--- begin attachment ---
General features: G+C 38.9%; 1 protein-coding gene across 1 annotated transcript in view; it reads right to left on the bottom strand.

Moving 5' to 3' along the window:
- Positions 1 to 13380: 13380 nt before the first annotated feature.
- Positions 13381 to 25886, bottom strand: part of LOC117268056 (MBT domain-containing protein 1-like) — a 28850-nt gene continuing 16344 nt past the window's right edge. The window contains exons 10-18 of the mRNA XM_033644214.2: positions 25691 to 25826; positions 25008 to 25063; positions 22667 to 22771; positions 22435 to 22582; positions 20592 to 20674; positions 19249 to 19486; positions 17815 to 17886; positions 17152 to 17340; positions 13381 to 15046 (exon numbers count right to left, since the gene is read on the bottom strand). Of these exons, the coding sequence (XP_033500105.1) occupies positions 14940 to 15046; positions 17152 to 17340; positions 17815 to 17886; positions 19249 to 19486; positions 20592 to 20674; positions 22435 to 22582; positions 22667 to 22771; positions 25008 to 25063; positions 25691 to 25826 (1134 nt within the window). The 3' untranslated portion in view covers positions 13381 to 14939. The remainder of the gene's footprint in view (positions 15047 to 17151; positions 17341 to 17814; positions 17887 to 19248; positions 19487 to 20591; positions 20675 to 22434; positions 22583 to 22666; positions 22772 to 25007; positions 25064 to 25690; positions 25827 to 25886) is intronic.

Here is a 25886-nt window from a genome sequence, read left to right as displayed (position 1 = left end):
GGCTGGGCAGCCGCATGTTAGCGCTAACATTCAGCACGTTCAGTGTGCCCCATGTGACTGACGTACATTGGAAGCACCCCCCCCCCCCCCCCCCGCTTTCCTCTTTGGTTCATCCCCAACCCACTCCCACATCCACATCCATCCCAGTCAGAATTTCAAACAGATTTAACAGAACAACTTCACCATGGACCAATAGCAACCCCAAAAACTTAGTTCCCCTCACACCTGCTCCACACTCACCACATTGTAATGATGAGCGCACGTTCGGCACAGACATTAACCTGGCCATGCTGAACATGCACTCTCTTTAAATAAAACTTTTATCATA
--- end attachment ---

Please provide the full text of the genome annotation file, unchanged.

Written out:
General features: G+C 38.9%; 1 protein-coding gene across 1 annotated transcript in view; it reads right to left on the bottom strand.

Moving 5' to 3' along the window:
- Positions 1 to 13380: 13380 nt before the first annotated feature.
- Positions 13381 to 25886, bottom strand: part of LOC117268056 (MBT domain-containing protein 1-like) — a 28850-nt gene continuing 16344 nt past the window's right edge. The window contains exons 10-18 of the mRNA XM_033644214.2: positions 25691 to 25826; positions 25008 to 25063; positions 22667 to 22771; positions 22435 to 22582; positions 20592 to 20674; positions 19249 to 19486; positions 17815 to 17886; positions 17152 to 17340; positions 13381 to 15046 (exon numbers count right to left, since the gene is read on the bottom strand). Of these exons, the coding sequence (XP_033500105.1) occupies positions 14940 to 15046; positions 17152 to 17340; positions 17815 to 17886; positions 19249 to 19486; positions 20592 to 20674; positions 22435 to 22582; positions 22667 to 22771; positions 25008 to 25063; positions 25691 to 25826 (1134 nt within the window). The 3' untranslated portion in view covers positions 13381 to 14939. The remainder of the gene's footprint in view (positions 15047 to 17151; positions 17341 to 17814; positions 17887 to 19248; positions 19487 to 20591; positions 20675 to 22434; positions 22583 to 22666; positions 22772 to 25007; positions 25064 to 25690; positions 25827 to 25886) is intronic.

Here is a 25886-nt window from a genome sequence, read left to right as displayed (position 1 = left end):
GGCTGGGCAGCCGCATGTTAGCGCTAACATTCAGCACGTTCAGTGTGCCCCATGTGACTGACGTACATTGGAAGCACCCCCCCCCCCCCCCCCCGCTTTCCTCTTTGGTTCATCCCCAACCCACTCCCACATCCACATCCATCCCAGTCAGAATTTCAAACAGATTTAACAGAACAACTTCACCATGGACCAATAGCAACCCCAAAAACTTAGTTCCCCTCACACCTGCTCCACACTCACCACATTGTAATGATGAGCGCACGTTCGGCACAGACATTAACCTGGCCATGCTGAACATGCACTCTCTTTAAATAAAACTTTTATCATA